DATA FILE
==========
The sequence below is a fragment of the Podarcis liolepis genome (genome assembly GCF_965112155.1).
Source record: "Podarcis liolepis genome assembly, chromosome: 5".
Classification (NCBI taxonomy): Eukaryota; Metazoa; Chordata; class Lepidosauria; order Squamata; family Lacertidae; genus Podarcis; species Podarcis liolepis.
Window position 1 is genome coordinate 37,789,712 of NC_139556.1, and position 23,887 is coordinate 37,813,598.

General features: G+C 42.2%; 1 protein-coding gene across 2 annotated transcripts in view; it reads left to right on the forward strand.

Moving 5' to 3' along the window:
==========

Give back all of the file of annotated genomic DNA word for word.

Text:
The sequence below is a fragment of the Podarcis liolepis genome (genome assembly GCF_965112155.1).
Source record: "Podarcis liolepis genome assembly, chromosome: 5".
Classification (NCBI taxonomy): Eukaryota; Metazoa; Chordata; class Lepidosauria; order Squamata; family Lacertidae; genus Podarcis; species Podarcis liolepis.
Window position 1 is genome coordinate 37,789,712 of NC_139556.1, and position 23,887 is coordinate 37,813,598.

General features: G+C 42.2%; 1 protein-coding gene across 2 annotated transcripts in view; it reads left to right on the forward strand.

Moving 5' to 3' along the window: